Nutter to D.C.?
A broken school district. A climbing homicide rate. An imploding pension fund. And we haven’t even started talking about those pesky union contracts. Mayor Nutter’s agenda for the next four years is mind-numbingly daunting. So what’s a second-term mayor with a laundry list of problems like these to do? According to rampant speculation among Philadelphia’s political insiders, his best bet may be to jump ship mid-term. The catch? He’s got to get President Obama reelected.
Pennsylvania, with its 20 electoral votes, is a must-win state for Obama. And while he enjoyed a double-digit victory here last time around, 2012 smells a whole lot different from 2008. We elected a Republican governor and gained five state House seats on the red side, while a recent poll shows that 80 percent of Pennsylvanians are unhappy with the country’s direction. And don’t forget that Obama lost the 2008 Pennsylvania primary to Hillary Rodham Clinton, whom Nutter supported.
“Barack Obama needs all the friends he can get,” says one Philly politico. Indeed. Obama’s campaign in PA is going to require an all-hands-on-deck get-out-the-vote effort, and if he can pull off a win—and admittedly, that’s a big if at this point—he’s going to owe Nutter a favor. Nothing outlandish, mind you, like Secretary of Defense or State. But Obama could easily find a home for him at Housing, Energy or Education.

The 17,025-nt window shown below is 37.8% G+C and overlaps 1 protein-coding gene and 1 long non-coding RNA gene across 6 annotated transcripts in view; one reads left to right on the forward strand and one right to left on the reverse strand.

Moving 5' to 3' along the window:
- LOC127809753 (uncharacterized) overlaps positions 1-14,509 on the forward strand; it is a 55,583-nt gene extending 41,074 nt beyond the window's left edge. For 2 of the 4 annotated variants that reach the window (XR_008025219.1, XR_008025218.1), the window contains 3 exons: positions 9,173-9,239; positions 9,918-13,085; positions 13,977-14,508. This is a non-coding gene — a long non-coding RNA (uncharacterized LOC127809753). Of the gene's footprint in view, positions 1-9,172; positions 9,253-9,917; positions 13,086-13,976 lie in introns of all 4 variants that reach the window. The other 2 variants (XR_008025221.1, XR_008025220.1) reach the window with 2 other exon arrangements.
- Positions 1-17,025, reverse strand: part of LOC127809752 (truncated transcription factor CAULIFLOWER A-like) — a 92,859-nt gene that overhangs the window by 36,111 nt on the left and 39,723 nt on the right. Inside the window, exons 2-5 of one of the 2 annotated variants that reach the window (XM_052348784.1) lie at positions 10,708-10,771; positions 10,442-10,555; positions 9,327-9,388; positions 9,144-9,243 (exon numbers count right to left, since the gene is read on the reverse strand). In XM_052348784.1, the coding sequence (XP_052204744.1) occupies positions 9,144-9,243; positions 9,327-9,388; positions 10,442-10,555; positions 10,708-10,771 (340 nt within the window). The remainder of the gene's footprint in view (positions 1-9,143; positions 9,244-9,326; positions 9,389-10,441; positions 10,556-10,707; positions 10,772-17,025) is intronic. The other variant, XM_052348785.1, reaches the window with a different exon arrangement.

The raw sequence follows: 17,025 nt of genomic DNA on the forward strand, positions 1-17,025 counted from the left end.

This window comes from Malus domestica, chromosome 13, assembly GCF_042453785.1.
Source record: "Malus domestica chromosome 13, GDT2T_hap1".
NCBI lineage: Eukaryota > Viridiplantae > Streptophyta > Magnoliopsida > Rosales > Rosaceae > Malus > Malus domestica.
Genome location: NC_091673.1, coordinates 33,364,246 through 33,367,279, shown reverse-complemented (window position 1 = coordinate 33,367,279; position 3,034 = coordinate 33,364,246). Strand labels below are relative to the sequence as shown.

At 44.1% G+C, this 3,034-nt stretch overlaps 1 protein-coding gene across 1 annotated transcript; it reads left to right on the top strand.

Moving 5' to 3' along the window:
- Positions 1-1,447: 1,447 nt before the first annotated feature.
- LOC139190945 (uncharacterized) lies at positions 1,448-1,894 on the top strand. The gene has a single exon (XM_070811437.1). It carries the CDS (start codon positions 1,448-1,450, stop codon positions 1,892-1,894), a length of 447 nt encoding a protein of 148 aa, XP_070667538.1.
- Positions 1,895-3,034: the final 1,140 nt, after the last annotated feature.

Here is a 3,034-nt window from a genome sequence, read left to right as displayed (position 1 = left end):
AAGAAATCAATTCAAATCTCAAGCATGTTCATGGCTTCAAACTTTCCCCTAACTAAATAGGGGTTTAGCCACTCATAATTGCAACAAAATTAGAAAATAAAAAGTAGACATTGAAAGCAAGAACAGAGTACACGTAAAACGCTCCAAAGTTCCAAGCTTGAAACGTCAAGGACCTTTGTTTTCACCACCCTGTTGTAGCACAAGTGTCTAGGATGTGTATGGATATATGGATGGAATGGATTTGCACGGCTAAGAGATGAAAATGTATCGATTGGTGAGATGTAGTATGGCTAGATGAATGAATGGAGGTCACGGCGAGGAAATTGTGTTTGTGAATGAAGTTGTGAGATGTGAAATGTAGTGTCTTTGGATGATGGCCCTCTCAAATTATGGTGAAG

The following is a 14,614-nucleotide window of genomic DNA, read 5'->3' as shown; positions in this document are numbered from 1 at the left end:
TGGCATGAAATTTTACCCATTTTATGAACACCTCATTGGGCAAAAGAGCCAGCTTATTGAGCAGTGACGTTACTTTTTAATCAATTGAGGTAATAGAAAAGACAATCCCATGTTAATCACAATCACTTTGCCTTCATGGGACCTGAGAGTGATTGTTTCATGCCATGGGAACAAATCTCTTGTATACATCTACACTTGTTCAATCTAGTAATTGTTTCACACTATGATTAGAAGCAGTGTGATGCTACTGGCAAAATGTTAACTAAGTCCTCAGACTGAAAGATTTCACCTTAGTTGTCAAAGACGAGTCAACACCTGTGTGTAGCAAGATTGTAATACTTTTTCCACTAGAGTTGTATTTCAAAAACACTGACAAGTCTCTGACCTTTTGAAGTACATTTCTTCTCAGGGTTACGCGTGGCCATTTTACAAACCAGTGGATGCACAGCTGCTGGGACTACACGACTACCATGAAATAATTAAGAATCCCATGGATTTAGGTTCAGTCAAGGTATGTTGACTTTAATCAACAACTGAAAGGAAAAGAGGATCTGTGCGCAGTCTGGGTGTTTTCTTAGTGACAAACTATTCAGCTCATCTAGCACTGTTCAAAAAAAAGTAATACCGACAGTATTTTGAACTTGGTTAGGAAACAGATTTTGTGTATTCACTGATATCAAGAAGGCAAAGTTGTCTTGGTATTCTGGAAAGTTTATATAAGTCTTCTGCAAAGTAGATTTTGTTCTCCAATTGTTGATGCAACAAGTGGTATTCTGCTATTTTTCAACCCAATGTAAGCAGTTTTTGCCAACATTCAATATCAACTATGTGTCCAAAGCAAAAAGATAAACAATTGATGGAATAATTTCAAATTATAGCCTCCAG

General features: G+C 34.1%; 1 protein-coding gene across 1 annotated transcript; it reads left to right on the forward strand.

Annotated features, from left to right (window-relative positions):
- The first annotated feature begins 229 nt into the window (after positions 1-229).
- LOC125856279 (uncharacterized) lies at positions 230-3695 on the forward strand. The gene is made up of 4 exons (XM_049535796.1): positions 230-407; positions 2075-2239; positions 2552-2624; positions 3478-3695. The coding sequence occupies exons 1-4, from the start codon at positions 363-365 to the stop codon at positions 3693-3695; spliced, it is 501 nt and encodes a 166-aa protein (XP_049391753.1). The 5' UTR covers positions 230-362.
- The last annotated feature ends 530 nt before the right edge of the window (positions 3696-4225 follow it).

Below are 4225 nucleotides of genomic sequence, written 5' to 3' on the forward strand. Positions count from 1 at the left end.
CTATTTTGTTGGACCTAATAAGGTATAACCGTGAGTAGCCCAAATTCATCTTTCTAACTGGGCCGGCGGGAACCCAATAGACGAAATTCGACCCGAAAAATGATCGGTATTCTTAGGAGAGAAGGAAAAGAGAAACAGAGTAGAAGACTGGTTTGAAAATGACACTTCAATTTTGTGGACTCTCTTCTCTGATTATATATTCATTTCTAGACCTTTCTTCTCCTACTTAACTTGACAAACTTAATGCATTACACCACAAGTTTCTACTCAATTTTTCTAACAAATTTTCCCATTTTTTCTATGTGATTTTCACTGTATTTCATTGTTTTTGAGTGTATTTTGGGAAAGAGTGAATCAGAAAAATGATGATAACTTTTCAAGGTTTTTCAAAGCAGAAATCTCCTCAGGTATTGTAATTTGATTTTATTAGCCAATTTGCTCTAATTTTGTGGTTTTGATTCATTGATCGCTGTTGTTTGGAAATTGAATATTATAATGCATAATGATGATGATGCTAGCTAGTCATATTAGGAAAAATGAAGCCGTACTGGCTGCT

So the question is: Would Nutter want it? As a 54-year-old man with a family and the clock ticking on his current gig, he’s got to be thinking exit strategy. Nutter must know he could never win a statewide election, and he wouldn’t make a lateral move to Chaka Fattah’s or Bob Brady’s Congressional seat should one of them vacate. So a White House Cabinet spot may be his best option, and a not unattractive one at that. Since daughter Olivia is set to graduate from Masterman in May 2013, just months into an Obama second act, the timing could barely be more perfect for a move for the Nutters. We hear Georgetown’s a cool school, ’Liv.
And if you’re not up on your Philly civics lesson and are wondering who’d run the city should Nutter leave, the Home Rule Charter provides the answer: new City Council president Darrell Clarke, who we imagine will have his own get-out-the-vote operation in full gear.
This piece originally appeared in the January 2012 issue of Philadelphia magazine.